Microsoft's new 'phone home' anti-piracy practice unacceptable, says critic

'At what point is one free of this' perpetual checking, asks Lauren Weinstein

The Internet advocate who blasted Microsoft in 2006 over the daily "phone home" habits of its anti-piracy software took the company to task again today for a new practice that will examine consumers' Windows 7 PCs every 90 days to make sure they're running legitimate copies of the OS.

Lauren Weinstein, the co-founder of People For Internet Responsibility (PFIR), urged Windows 7 users not to accept the option update to Windows Activation Technologies (WAT) when Microsoft begins seeding it to the Windows Update service later this month.

"The approach that Microsoft is now taking doesn't seem to make sense, even for honest consumers," Weinstein argued in a post to his blog. "Microsoft will trigger forced downgrading to non-genuine status if they believe a Windows 7 system is potentially pirated based on their 'phone home' checks that will occur at (for now) 90 day intervals during the entire life of Windows 7 on a given PC, even months or years after purchase.

On Thursday, Microsoft announced the WAT update would identify pirated copies of Windows 7 that had been illegally activated using any of more than 70 "cracks," or activation exploits. After users install the update, the WAT software will regularly connect with Microsoft's servers -- the "phone home" functionality that Weinstein called out -- to download new crack "signatures," which would then be used to reevaluate the copy of Windows 7.

The repeated validation is new to Windows, confirmed Joe Williams, the general manager of Microsoft's Genuine Windows group, who said that neither Windows XP or Vista had reevaluated already-activated Windows PCs on a regular schedule. Machines that had had significant hardware component replacements were the exception: Swapping out a motherboard, for instance, would typically trigger another activation validation.

Williams defended the change. "We want to make sure we're protecting our customers," he said, against newly-developed activation cracks that may have slipped by Microsoft, or simply not been in use, when the PC was originally activated. "And we're a commercial enterprise, and it is important that our [intellectual property] is protected."

Weinstein countered that Microsoft was overstepping its bounds by demanding validations in perpetuity. "Say you've used your system for a year. Is it reasonable for Microsoft to say, 'We changed our mind and now you're not genuine'?" asked Weinstein in an interview today. "It's one thing to validate when you originally get the system, but to do that months or years later, and [for] Microsoft [to] say, 'Now we're going to say your Windows is not genuine,' ...it becomes a matter of ownership. At what point is one free of this constant checking?"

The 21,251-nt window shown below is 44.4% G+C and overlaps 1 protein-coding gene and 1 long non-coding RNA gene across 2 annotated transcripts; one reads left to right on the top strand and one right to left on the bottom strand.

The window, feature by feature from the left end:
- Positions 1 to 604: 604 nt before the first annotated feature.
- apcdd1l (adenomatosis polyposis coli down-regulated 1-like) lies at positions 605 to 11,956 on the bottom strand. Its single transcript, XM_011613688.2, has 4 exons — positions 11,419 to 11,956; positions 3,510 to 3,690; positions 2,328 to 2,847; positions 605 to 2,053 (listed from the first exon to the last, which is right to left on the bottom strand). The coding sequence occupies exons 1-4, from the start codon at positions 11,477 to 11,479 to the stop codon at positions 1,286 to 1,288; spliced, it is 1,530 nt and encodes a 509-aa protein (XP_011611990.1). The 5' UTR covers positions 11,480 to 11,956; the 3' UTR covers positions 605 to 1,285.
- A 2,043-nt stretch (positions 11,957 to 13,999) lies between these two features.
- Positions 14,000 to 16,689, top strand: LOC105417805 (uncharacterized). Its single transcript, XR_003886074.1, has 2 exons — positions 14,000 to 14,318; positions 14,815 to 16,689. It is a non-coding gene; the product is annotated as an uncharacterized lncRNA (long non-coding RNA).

Weinstein called the new Microsoft WAT update an "unacceptable intrusion" and more. "For Microsoft to assert that they have the right to treat ordinary PC-using consumers in this manner, declaring their systems to be non-genuine and downgrading them at any time, is rather staggering," he said.

He recommended that users reject the download of the WAT update. To do that, users may have to reset Windows Update so that it does not automatically download and install every update.

Microsoft's Williams suggested the same if users don't want Microsoft re-validating Windows. "We're pretty insistent that this is a voluntary update," he said. "And any customers who don't want WAT can uninstall the update after it's installed." The uninstall option is new for Microsoft's anti-piracy software; in the past, once installed, it could not be removed.

Weinstein may be best known to Windows users for uncovering the secret "phone home" characteristics of WAT's predecessor, Windows Genuine Advantage (WGA), when Microsoft launched an update in June 2006. The hue and cry over the feature drove Microsoft to first deny Weinstein's charge that WGA was spyware, then to retreat from the constant communication.

Today, Williams argued that the WAT update was not similar to the 2006 incident. "This is different," he said. "Why we took grief then was because of a lack of disclosure, not the functionality of the feature."

Weinstein disagreed, saying that it was the feature itself that was objectionable. "The approach represented by this kind of escalation, into what basically amounts to a perpetual anti-piracy surveillance regime embedded within already-purchased consumer equipment, is entirely unacceptable," he said.

Microsoft has not announced a date when it will begin issuing the WAT update via Windows Update -- only that it will happen this month -- but has said it will post the update on its manual download site Feb. 17.

Gregg Keizer covers Microsoft, security issues, Apple, Web browsers and general technology breaking news for Computerworld. Follow Gregg on Twitter at @gkeizer or subscribe to Gregg's RSS feed . His e-mail address is gkeizer@ix.netcom.com.

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